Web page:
I agree with you regarding 'inherent weakness' they are solid and well made, but, neck receivers take a lot of punishment even in good hands and all high end modern horns nowadays have almost industrial strength neck sockets compared to earlier models.
 

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well, if that is so I don’t see all tat many for sale and No they are not student’s quality horns.

There is nothing inherently weak in the build of any of these Keilwerth saxophones which personally I find way better built than some other US made saxophones. I have had two Buescher made Emperor for Boosey and Hawkes baritones that were good horns but could have certainly learned a thing of two about the way they were put together by the people at Keilwerth.

Some Armstrongs (may not be the baritones) were made with the same parts but were not made in Germany.
 

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I think it is necessary to discern between damage which may be intrinsic to a flawed design/specification...and damage which is due to neglect.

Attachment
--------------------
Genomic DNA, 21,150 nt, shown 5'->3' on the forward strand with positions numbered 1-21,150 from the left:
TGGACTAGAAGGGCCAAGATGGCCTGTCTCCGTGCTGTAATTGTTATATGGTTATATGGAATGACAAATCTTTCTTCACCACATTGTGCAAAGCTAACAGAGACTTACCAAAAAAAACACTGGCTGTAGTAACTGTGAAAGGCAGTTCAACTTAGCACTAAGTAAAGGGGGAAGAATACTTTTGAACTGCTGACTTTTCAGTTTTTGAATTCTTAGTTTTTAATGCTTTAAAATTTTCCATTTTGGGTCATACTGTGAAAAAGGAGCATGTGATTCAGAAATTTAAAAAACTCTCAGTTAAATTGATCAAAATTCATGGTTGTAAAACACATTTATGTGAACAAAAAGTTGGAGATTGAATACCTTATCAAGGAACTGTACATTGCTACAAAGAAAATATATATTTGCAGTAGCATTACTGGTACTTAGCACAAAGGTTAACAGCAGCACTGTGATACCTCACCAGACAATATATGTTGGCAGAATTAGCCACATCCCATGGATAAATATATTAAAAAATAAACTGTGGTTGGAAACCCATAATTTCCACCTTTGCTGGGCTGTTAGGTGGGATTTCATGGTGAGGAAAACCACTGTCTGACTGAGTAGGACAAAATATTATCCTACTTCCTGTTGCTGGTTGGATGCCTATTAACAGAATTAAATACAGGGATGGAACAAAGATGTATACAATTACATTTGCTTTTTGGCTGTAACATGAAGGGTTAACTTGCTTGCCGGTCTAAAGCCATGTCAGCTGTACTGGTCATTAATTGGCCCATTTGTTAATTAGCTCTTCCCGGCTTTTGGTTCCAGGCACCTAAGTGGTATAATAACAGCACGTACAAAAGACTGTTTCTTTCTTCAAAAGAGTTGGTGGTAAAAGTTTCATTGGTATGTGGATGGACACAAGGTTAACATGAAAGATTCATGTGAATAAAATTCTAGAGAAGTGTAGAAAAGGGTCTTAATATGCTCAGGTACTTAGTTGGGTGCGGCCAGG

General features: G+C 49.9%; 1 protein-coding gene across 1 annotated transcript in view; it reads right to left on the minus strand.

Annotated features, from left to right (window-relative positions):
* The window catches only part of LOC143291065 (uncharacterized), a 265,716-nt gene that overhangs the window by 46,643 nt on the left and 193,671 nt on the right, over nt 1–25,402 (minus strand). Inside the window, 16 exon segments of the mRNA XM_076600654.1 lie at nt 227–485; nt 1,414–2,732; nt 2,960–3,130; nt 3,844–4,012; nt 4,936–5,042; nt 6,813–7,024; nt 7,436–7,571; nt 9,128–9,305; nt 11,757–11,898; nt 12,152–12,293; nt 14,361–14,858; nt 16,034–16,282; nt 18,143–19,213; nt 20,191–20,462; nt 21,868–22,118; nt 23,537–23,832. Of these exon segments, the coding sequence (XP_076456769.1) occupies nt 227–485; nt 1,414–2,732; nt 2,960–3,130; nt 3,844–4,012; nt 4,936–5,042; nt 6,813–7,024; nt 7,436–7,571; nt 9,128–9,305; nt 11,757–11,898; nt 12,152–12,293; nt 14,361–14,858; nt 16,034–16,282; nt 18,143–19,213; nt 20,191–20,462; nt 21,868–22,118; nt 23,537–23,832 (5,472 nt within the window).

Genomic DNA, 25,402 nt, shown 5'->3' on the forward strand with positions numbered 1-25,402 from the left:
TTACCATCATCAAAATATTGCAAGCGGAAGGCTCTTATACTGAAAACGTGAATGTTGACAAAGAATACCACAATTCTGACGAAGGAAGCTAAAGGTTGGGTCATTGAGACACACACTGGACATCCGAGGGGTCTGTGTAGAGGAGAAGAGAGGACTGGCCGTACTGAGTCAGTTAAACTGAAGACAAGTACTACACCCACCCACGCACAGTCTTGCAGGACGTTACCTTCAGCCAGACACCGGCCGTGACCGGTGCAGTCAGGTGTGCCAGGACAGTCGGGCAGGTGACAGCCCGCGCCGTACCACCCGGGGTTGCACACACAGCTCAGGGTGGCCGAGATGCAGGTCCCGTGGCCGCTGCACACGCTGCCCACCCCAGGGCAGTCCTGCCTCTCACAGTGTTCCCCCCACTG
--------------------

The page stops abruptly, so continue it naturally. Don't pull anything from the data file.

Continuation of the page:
I believe in all of the JK's I have done, I only had to replace a neck receiver once (out of at least 50 horns). Likewise, having to unsolder and resolder a body/bow/bell ferrule ?

Never.

Unsoldering and fixing dented/bashed upper bows ? Most certainly...but clearly not damage due to the quality of construction in any way; but rather as Bopity said...due to who's hands the horn landed in.

Yes, a good # of JK's pre-'90's on this side of the pond. Besides this just being due to Herb Couf, I would posit that JK was VERY open to contracting with small distributors here in the US, and quite accessible to them.
TAM stencils are just one example. Simply a New King stencil which was contracted to a SINGLE brick n' mortar music shop in Portland back in the day..."Tam" having been the name of the music shop owner's dog. (Yes, really).
Might there have been a 'middle man' ? Yes, maybe. But stocking/offering the New Kings apparently was not a very difficult proposition for a small, independent shop - in a city which, at the time, could appropriately have been described as a 'backwater'.